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 user 2009-02-19 at 3:50:15 pm Views: 37
  • #21679
    Don’t cry for Hurd, Hewlett-Packard; CEO’s pay cut 20% amid sales slowdown
    job anxiety has a sound, it just got louder in Silicon Valley today
    when its largest company reported an unexpectedly dramatic slowdown in
    sales for its fiscal 2009 first quarter. One result is that the company
    is “reducing base pay and certain benefits across the company”
    beginning this quarter, according to remarks Cathie Lesjak made on the
    company’s earnings conference call this afternoon.After the call was
    over, HP distributed more details of the pay reductions, including a 20
    percent cut in base pay for its chief executive, Mark Hurd, of 20
    percent. Based on the $1.4 million salary he was paid last year, that
    amounts to a cut of $280,000. That amounts to a rounding error compared
    with the $42 million Hurd collected in total compensation last year.

    of HP’s executive council will see their base pay cut 15 percent, with
    gradually smaller reductions made down to a 2.5 percent cut in the pay
    of non-exempt wage earners. The company is also capping its 401(k)
    match at 4 percent and ending the practice of selling shares to
    employees at a discount in its stock ownership plan .Those steps,
    however, are not expected to do the trick on their own. “We need to do
    something more about our cost structure,” Lesjak is quoted in an
    interview reported by Bloomberg News. “We’re looking at the first
    quarter results and saying let’s model that that will continue for the
    rest of the year.”One major reason for the decline in sales was a 19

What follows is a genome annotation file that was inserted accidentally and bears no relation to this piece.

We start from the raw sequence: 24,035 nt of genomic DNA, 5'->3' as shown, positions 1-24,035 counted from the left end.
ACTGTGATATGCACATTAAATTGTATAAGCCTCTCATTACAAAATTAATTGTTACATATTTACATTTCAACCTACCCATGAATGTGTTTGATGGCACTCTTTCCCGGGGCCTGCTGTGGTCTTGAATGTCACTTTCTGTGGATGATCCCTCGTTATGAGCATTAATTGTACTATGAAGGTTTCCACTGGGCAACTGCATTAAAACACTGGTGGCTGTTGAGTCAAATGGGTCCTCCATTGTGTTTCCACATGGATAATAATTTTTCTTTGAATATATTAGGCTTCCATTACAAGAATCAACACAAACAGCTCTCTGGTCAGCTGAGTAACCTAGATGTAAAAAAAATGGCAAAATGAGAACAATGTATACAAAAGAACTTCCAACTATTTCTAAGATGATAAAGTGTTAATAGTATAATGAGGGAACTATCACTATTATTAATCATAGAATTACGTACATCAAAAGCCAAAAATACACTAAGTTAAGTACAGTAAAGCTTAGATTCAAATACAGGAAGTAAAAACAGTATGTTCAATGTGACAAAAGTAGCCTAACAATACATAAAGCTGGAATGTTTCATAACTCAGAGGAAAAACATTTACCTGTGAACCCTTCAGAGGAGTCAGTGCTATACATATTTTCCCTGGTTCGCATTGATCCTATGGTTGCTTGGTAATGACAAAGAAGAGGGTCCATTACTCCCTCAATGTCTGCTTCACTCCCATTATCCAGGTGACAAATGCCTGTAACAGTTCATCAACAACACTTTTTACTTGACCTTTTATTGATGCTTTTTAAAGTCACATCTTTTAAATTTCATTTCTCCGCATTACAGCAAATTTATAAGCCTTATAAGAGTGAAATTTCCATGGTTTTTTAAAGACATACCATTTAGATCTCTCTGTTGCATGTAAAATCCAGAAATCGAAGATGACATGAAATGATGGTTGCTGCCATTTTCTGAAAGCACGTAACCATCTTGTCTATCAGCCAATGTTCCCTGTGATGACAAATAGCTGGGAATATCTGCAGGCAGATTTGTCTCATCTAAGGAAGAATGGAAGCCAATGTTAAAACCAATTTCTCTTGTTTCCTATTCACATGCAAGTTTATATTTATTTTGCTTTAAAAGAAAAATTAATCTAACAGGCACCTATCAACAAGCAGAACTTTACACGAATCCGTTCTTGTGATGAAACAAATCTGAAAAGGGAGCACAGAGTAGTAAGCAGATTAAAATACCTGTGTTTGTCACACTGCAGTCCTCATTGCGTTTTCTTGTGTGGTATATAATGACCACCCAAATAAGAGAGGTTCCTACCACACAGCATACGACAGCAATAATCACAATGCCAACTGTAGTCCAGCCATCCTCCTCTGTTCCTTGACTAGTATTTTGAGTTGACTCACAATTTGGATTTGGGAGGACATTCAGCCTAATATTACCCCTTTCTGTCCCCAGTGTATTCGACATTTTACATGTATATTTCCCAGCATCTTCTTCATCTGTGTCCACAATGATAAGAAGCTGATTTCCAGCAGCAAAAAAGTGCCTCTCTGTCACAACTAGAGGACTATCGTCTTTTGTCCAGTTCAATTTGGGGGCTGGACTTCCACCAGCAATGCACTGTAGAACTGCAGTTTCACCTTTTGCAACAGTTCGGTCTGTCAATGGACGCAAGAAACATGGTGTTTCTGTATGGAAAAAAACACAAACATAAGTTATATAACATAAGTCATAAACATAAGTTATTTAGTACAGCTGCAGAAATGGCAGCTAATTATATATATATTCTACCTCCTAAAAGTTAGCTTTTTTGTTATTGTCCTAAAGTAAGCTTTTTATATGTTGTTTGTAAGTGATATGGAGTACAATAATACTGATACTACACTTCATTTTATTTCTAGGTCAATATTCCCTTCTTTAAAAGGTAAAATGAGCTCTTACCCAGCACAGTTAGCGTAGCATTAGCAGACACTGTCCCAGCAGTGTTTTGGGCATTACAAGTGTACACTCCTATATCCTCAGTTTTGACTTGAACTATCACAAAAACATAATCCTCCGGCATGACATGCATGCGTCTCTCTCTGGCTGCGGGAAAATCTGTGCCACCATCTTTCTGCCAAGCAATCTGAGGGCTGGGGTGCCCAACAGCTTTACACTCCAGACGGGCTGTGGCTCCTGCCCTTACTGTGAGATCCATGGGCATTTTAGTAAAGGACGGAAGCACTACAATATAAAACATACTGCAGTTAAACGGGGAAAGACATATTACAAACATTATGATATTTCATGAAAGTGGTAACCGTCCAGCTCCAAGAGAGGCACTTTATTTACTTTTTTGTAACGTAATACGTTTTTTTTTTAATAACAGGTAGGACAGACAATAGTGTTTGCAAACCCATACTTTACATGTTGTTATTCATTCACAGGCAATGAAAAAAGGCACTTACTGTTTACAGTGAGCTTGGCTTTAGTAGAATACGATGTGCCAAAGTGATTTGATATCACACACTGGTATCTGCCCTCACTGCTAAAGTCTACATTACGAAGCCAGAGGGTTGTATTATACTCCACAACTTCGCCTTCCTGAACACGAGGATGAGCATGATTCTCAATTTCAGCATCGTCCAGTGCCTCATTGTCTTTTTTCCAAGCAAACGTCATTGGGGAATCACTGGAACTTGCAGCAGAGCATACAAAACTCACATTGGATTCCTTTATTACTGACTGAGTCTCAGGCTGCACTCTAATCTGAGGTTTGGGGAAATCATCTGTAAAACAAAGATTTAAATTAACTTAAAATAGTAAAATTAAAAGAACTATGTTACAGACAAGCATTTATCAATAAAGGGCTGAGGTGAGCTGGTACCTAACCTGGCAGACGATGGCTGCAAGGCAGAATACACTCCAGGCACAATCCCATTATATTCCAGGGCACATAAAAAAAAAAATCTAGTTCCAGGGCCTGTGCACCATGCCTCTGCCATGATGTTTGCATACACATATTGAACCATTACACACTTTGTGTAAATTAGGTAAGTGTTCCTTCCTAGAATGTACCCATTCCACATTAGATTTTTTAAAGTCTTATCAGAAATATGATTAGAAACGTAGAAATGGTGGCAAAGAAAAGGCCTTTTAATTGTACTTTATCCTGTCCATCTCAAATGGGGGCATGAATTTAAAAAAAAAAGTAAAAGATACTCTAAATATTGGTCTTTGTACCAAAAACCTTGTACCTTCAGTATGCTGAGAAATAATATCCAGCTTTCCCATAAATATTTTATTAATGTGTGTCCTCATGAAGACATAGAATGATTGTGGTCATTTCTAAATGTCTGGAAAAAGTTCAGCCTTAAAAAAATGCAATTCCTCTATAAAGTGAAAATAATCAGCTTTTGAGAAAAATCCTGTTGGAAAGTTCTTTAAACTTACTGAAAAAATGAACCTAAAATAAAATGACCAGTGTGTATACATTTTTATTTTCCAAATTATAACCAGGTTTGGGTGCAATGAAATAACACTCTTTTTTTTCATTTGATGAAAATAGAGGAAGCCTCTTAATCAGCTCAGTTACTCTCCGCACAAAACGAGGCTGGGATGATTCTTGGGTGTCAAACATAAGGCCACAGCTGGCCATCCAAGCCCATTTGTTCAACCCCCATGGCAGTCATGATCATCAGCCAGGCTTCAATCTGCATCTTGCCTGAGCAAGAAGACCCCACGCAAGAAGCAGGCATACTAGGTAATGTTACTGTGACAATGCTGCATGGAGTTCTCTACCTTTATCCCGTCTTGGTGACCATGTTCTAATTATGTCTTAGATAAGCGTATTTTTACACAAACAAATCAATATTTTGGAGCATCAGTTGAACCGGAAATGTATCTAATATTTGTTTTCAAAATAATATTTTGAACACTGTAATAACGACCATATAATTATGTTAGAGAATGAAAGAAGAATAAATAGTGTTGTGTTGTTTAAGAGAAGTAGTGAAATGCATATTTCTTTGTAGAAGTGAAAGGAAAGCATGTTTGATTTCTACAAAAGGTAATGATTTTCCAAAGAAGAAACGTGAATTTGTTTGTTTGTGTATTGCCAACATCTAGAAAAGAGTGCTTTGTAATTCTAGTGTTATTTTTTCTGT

percent drop in revenue from the company’s cash cow, the imaging and
    printing group. As CEO Hurd put it in the company’s conference call,
    “when you don’t have a job you’re not printing as much, is typically
    how it works.”If you’re in the market for a printer, you might want to
    pay close attention. Lesjak, in speaking about challenges with
    inventory in the printing group said, “we need to get that inventory
    down.The company is still generating a whole lot of cash, enough so
    that it could spend another $1.2 billion buying up 34 million of its
    shares. Those shares, which lost 21.5 percent of their value in the
    last quarter, that got even cheaper in after-hours trading: down $1.94,
    or 5.7 percent, to $32.14 as of 4 p.m., according to data found on
    Yahoo Finance.

    Boise employer Hewlett-Packard cuts workers’ pay up to 5 percent
    Another group of Treasure Valley workers got socked with bad news Wednesday.
    said it will cut employee pay up to 5 percent, The New York Times
    reported.HP, which employs perhaps 3,000 people in Boise, also said it
    would curtail contributions to its retirement plan and stop a plan that
    allows HP workers to buy company stock at a discount.Top executives
    will see even steeper pay cuts. Chief executive Mark V. Hurd’s base